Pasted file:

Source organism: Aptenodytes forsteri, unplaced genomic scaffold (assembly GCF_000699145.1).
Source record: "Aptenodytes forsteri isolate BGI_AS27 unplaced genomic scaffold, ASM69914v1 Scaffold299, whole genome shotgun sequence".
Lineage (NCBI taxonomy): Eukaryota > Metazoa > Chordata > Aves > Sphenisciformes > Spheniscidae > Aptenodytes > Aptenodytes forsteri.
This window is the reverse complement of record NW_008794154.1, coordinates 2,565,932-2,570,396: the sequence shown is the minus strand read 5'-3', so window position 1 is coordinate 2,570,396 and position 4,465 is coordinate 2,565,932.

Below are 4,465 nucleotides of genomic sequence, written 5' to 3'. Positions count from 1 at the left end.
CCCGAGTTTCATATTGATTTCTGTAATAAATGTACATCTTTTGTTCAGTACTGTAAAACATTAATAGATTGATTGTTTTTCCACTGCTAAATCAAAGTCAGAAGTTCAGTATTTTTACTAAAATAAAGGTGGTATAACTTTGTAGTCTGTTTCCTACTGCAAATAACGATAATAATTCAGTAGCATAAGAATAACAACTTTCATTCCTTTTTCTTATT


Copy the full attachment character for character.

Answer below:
Source organism: Aptenodytes forsteri, unplaced genomic scaffold (assembly GCF_000699145.1).
Source record: "Aptenodytes forsteri isolate BGI_AS27 unplaced genomic scaffold, ASM69914v1 Scaffold299, whole genome shotgun sequence".
Lineage (NCBI taxonomy): Eukaryota > Metazoa > Chordata > Aves > Sphenisciformes > Spheniscidae > Aptenodytes > Aptenodytes forsteri.
This window is the reverse complement of record NW_008794154.1, coordinates 2,565,932-2,570,396: the sequence shown is the minus strand read 5'-3', so window position 1 is coordinate 2,570,396 and position 4,465 is coordinate 2,565,932.

Below are 4,465 nucleotides of genomic sequence, written 5' to 3'. Positions count from 1 at the left end.
CCCGAGTTTCATATTGATTTCTGTAATAAATGTACATCTTTTGTTCAGTACTGTAAAACATTAATAGATTGATTGTTTTTCCACTGCTAAATCAAAGTCAGAAGTTCAGTATTTTTACTAAAATAAAGGTGGTATAACTTTGTAGTCTGTTTCCTACTGCAAATAACGATAATAATTCAGTAGCATAAGAATAACAACTTTCATTCCTTTTTCTTATT